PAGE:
Graham's Ansi Common Lisp: p.170 having trouble understanding example

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(defmacro random-choice (&rest exprs)     `(case (random ,(length exprs))         ,@(let ((key -1))             (mapcar #'(lambda (expr)                         `(,(incf key) ,expr))                     exprs))))       

So I performed macroexpand-1 on this function and I understand generally how this macro works, but I'm super confused of how Graham nest the backquote `, and how he uses ,@ to expand the cases.

  • When can we nest backquotes?
  • Why does Graham nest the backquotes in this example?
  • Why does ,@ expand the the cases into the (random ,(length exprs)) cases?
  • I understand that the mapcar is primarily so that we can increase the key, but how does this macro know to apply mapcar a total of (random ,(length exprs)) times?
  • How is the implicit list that comma-at ,@ is splicing being formed?

Note I am very stupid so please explain in the most basic of terms.

EDIT:

I now understand that the inner most backquote (,(incf key) ,expr) ensures that this function is evaluated first so its roughly equivalent to (list (incf key) expr), then

,@(let ((i 0))     (mapcar #'(lambda (expr)         `(,(incf i) ,expr))         args)) 

is evaluated into something like the list '((0 a_0) (1 a_1) ... (n a_n)), and since we have ,@ then this is 'spliced' into

((0 a_0)) ((1 a_n))     .     .     . ((n a_n)) 

Lastly (case (random ,(length exprs)) is evaluated to case (random n) and it gives us the outer parenthesis as well, leaving us with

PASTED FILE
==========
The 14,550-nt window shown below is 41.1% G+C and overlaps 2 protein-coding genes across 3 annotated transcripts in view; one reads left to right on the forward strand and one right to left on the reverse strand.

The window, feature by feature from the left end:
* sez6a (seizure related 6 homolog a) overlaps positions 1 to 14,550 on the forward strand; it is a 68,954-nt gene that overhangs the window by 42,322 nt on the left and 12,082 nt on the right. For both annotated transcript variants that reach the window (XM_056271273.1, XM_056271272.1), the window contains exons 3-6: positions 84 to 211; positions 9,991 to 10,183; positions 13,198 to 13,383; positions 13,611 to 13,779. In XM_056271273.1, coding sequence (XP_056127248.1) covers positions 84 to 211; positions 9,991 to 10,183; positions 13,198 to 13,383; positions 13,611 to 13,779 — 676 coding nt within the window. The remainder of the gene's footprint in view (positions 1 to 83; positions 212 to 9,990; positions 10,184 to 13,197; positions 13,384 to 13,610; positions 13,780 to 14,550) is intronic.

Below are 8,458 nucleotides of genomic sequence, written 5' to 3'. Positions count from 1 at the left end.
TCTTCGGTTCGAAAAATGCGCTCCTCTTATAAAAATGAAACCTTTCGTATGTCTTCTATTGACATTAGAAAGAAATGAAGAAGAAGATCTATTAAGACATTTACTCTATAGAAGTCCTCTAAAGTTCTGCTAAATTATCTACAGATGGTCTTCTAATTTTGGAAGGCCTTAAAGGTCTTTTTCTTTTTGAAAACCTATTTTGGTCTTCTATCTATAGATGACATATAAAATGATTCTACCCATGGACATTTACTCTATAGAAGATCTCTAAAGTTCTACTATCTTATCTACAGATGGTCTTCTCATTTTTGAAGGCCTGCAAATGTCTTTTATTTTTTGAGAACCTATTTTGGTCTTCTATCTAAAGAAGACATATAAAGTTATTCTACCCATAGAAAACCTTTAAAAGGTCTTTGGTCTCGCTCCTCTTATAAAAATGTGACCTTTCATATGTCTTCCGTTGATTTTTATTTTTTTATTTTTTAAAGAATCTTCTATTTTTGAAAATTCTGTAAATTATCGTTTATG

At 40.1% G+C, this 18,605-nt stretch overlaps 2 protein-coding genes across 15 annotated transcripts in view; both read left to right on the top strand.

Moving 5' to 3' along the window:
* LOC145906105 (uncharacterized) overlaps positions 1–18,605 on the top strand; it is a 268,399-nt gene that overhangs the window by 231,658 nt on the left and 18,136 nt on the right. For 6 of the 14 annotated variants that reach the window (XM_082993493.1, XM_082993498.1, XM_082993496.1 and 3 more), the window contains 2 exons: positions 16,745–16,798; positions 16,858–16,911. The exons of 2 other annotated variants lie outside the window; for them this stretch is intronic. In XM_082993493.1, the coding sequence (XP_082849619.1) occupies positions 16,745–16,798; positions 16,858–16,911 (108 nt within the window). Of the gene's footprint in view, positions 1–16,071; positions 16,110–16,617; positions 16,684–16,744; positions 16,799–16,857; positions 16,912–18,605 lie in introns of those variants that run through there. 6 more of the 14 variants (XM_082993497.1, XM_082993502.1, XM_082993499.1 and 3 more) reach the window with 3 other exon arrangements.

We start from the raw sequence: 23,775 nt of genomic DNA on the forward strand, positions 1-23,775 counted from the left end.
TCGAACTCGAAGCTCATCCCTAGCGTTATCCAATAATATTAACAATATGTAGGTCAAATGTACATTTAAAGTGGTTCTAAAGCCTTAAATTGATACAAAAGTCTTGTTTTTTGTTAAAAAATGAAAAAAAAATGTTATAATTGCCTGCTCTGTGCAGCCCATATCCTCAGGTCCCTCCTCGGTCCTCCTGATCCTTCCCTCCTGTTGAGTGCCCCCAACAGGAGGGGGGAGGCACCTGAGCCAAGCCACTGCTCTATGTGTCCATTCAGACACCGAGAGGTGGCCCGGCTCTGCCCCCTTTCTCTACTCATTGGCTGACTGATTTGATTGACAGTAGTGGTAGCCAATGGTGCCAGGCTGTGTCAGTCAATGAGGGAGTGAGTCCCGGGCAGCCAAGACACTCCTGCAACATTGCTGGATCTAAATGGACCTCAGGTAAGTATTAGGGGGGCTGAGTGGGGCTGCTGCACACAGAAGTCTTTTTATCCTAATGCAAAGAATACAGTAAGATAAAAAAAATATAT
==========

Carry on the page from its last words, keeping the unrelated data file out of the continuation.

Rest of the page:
(case (random n)     ((0 a_0))     ((1 a_n))         .         .         .     ((n a_n))) 

Did I get the sequence of events correct? I couldn't find any resources online to verify and Graham's book does not break it down like this.

 


When can we nest backquotes?

You can always nest backquotes. However note that this code does not nest them:

`(foo ; in 1 backquote here    ,@(cons 'bar ; in 0 backquotes here            `(baz ; in 1 backquotes here               ,(random 3)))) 

Nesting backquotes looks like:

`(let ((x `(,,y ,z))) ...) 

Why does Graham nest the backquotes in this example?

He does not nest them. He generates the outer body of the case with the first backquotes, then fills it with the cases which are generated with mapcar. To write the code to be generated for each case he uses a second backquote

Why does ,@ expand the the cases into the (random ,(length exprs)) cases?

It does not do that. It expands into (length exprs) cases. Strictly it merges in the list of things returned by whatever is inside it, in this case a list of expressions.

I understand that the mapcar is primarily so that we can increase the key, but how does this macro know to apply mapcar a total of (random ,(length exprs)) times?

That is not what the mapcar does or what it is for.

How is the implicit list that comma-at ,@ is splicing being formed?

This is what mapcar does.


To address your edit, you got some things half correct but you have too many parens.

mapcar applies a function to each element of a list in order, collecting the results into a list:

CL-USER> (mapcar #'1+ '(1 2 3)) (2 3 4) CL-USER>(let ((key -1))           (mapcar (lambda (x)                     `(,incf key) ,x))                   '(foo bar (baz wazoo))) ((0 FOO) (1 BAR) (2 (BAZ WAZOO))) 

This is going go into the body of the case expression: If the random value is 0 then return FOO, if it is 1 then BAR, and so on.

To get this random value you do (random 3) for a random integer between 0 and 2 inclusive.

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